Tips for Completing a Lean Truckload Transportation Bid

While sitting around the table enjoying turkey and stuffing with loved ones last week, I was asked to reflect upon things for which I am thankful. First and foremost, I thought about how thankful I am for my family and friends. I am certainly thankful for my health and well being. As a graduate of the University of Kentucky and an avid college basketball fan, I am thankful that the Cats ended their 14-year championship drought in 2012.

At that point I started to think about how I had spent a large part of the previous two months managing a truckload transportation bid at LeanCor. I realized that I was very thankful for the fact that we had finished, but I was even more thankful for the fact that we had created a sustainable process for conducting future bids. In doing so, I learned some valuable tips that I’d like to share.

Develop a plan and stick to it.

At LeanCor we use a standard document called an LRC (Launch Readiness Checklist) to assign action items and due dates for each step of the bid process. We met as a team to discuss what our end result would look like, when our entire project was to be completed, and what steps we would have to take to reach our end goal. We then assigned actions. Below is a sample of what our LRC looked like. As you can see, we were able to keep track of each action item, the owner of each item, and the item’s status every step of the way. Having visibility to action items allows us to hold each other accountable for completing our project on time.

Standardize your inputs.

We had roughly 50 carriers participating in the bid. The bid involved about 240 unique lanes for dry vans and flatbed loads. Not all 50 companies ended up submitting rates for every lane but had they done so, we would’ve been managing about 12,000 unique rate submissions. With so much information it’s important to be prepared before the bid goes out. Create a standard bid template that you can use for all truckload bids moving forward. Do as much as you can to standardize the responses from the carriers. If you require all rates to be returned in a “per mile” format, make your expectations crystal clear to the carriers that you will not be able to accept flat rates. If you are savvy in Microsoft Excel you can even take steps to ensure that the bid file is formatted so that flat rates cannot be entered.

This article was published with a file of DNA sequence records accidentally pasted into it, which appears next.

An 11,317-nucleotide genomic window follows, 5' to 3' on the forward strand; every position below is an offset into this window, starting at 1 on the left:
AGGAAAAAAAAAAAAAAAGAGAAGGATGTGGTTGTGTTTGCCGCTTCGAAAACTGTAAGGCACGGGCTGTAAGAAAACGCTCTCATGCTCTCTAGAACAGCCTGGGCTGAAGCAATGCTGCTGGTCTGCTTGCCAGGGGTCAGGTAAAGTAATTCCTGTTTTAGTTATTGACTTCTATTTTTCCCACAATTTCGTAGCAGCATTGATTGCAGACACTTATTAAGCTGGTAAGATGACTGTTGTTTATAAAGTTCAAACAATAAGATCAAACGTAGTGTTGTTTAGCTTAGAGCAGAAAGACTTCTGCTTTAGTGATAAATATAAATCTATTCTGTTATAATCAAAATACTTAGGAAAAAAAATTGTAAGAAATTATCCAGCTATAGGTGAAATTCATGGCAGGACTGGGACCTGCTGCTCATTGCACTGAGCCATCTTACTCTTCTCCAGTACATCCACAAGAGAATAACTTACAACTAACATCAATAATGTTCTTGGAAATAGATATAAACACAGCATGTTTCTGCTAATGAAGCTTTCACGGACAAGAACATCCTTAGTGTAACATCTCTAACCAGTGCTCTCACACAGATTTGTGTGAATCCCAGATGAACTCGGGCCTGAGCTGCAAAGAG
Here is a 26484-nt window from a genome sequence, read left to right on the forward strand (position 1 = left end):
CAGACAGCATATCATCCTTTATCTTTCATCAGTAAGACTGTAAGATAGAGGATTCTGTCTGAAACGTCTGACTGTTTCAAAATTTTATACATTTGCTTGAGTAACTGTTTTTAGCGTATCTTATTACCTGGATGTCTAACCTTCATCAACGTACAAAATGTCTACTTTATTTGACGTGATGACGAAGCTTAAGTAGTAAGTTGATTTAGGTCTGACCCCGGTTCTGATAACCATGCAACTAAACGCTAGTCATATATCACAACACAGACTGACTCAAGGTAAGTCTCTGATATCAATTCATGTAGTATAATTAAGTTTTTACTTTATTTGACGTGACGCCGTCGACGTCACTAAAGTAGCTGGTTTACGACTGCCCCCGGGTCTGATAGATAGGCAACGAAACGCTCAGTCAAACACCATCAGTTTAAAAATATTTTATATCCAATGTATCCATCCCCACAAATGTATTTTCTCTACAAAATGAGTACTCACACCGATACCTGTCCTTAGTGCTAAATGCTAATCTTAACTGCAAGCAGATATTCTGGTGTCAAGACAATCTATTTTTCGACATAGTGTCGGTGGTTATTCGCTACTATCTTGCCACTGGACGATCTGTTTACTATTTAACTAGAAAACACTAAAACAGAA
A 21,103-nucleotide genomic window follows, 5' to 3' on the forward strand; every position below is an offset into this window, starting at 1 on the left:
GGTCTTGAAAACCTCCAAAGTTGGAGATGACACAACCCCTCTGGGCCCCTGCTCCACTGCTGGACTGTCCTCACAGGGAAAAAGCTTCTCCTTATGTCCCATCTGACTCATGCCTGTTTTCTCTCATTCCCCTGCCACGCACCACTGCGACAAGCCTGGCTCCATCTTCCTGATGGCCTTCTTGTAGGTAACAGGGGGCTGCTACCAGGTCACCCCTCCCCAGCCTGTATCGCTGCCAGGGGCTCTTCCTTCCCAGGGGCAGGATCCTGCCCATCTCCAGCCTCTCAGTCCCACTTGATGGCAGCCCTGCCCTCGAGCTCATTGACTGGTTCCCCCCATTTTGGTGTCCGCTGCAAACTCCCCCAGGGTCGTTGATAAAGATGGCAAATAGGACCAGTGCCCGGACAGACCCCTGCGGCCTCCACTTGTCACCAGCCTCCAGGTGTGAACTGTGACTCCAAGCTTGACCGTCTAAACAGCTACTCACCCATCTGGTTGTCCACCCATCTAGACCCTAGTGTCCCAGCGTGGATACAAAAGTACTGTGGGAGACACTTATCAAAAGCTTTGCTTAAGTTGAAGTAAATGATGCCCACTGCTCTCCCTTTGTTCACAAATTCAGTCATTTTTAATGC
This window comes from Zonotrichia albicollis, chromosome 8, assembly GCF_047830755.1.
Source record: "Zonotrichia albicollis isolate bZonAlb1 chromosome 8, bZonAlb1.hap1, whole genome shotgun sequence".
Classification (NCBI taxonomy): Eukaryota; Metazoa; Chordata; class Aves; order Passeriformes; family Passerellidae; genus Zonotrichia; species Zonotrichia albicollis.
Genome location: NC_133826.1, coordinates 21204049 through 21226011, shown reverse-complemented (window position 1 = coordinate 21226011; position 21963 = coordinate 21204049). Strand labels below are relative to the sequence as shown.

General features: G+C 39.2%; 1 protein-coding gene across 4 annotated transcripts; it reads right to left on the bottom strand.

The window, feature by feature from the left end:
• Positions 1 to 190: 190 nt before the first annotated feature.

Allow your Carriers to check and adjust their rate submissions.

At LeanCor we utilize a PDCA cycle (Plan, Do, Check, Act) for problem solving. When used properly, the PDCA cycle can help solve a problem and prevent it from reoccurring. It’s starts with a plan to solve a problem or complete a task and ends with acting or adjusting the plan based on our results from the “check” phase. We offered the same opportunities to the carrier submitting rates for our bid.

We started off not providing target rates to the carriers, but instead asked them to provide us with a first round of their rates. We then collected all of the results and used them in combination with our 2012 rates to create a target for each lane. After establishing our target rates, we sent the rates back to the carriers in a format that showed them how their rates stacked up against our target (without telling them exactly what our target was). We used three categories. Each rate was either at or below the target rate, within 10% of the target rate, or more than 10% over our target rate. Essentially, we allowed our carriers to check and adjust against their initial plan in order to help LeanCor find the right carrier fit for each lane and provide the most competitive and realistic rates to our customer.

Utilize an XY matrix to make your carrier selections.

Unfortunately, anyone who has conducted a truckload bid can tell you that the carrier offering the cheapest rate on a lane is not always the best option to move the freight. Different factors such as carrier capacity, time of the year, service level, and rates all play a role in selecting the “champion” carrier on a lane. An XY Matrix can be used to pick your champion. The XY takes a significant amount of time and effort on the frontend. If done correctly however, it is a very effective tool in helping pick the best fit carrier and limiting the amount of adjusting needed on the backend once the bid is in effect. An XY Matrix allows you to weigh each input and, in our case, give each carrier a grade for every lane in the bid. Theoretically, the carrier with the highest grade would be your champion carrier. For more information on how to conduct a successful XY Matrix, refer to this previous entry in the Lean Logistics Blog: Lean Defined: The XY Project Selection Matrix.

Conclusion

Sticking with the PDCA theme, we will always check our bid results and adjust accordingly so that our process is always improving. Using the above strategies along with others catered to your own specific needs will help create the foundation for a sustainable truckload bid process. Creating a sustainable process for conducting bids will make subsequent bids easier and more effective. Conducting and executing effective bids will ultimately lead to happy customers. Having happy customers will provide new opportunities for your business. And, in today’s competitive logistics environment, opportunities are something we can all be thankful for.

Written by Steven Prince, Lean Logistics Team Leader at LeanCor

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Posted by LeanCor Supply Chain Group

LeanCor Supply Chain Group is a trusted supply chain partner that specializes in lean principles to deliver operational improvement. LeanCor’s three integrated divisions – LeanCor Training and Education, LeanCor Consulting, and LeanCor Logistics – help organizations eliminate waste, drive down costs, and build a culture of continuous improvement.

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